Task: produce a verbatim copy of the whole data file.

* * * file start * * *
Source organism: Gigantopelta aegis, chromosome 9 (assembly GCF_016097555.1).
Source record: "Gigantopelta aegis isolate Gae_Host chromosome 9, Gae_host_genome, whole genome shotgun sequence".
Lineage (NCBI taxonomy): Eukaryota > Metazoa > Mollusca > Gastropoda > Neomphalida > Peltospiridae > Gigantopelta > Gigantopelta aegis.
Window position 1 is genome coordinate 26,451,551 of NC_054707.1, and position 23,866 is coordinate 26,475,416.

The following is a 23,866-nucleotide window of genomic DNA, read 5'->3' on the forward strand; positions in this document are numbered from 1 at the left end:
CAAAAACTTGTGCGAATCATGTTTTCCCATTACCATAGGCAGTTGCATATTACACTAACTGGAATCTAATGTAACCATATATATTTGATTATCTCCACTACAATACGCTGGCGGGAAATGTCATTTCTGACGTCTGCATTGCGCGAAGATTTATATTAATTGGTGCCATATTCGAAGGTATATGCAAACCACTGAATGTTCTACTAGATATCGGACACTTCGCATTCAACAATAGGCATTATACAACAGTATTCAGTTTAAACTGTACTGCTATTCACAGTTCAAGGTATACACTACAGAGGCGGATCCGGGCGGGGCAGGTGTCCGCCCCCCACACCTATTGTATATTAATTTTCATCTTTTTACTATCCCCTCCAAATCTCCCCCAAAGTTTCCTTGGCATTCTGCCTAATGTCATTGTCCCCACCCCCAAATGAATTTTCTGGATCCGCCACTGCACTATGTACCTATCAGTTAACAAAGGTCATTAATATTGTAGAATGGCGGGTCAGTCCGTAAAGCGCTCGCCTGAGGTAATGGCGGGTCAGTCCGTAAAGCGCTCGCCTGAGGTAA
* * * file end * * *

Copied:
Source organism: Gigantopelta aegis, chromosome 9 (assembly GCF_016097555.1).
Source record: "Gigantopelta aegis isolate Gae_Host chromosome 9, Gae_host_genome, whole genome shotgun sequence".
Lineage (NCBI taxonomy): Eukaryota > Metazoa > Mollusca > Gastropoda > Neomphalida > Peltospiridae > Gigantopelta > Gigantopelta aegis.
Window position 1 is genome coordinate 26,451,551 of NC_054707.1, and position 23,866 is coordinate 26,475,416.

The following is a 23,866-nucleotide window of genomic DNA, read 5'->3' on the forward strand; positions in this document are numbered from 1 at the left end:
CAAAAACTTGTGCGAATCATGTTTTCCCATTACCATAGGCAGTTGCATATTACACTAACTGGAATCTAATGTAACCATATATATTTGATTATCTCCACTACAATACGCTGGCGGGAAATGTCATTTCTGACGTCTGCATTGCGCGAAGATTTATATTAATTGGTGCCATATTCGAAGGTATATGCAAACCACTGAATGTTCTACTAGATATCGGACACTTCGCATTCAACAATAGGCATTATACAACAGTATTCAGTTTAAACTGTACTGCTATTCACAGTTCAAGGTATACACTACAGAGGCGGATCCGGGCGGGGCAGGTGTCCGCCCCCCACACCTATTGTATATTAATTTTCATCTTTTTACTATCCCCTCCAAATCTCCCCCAAAGTTTCCTTGGCATTCTGCCTAATGTCATTGTCCCCACCCCCAAATGAATTTTCTGGATCCGCCACTGCACTATGTACCTATCAGTTAACAAAGGTCATTAATATTGTAGAATGGCGGGTCAGTCCGTAAAGCGCTCGCCTGAGGTAATGGCGGGTCAGTCCGTAAAGCGCTCGCCTGAGGTAA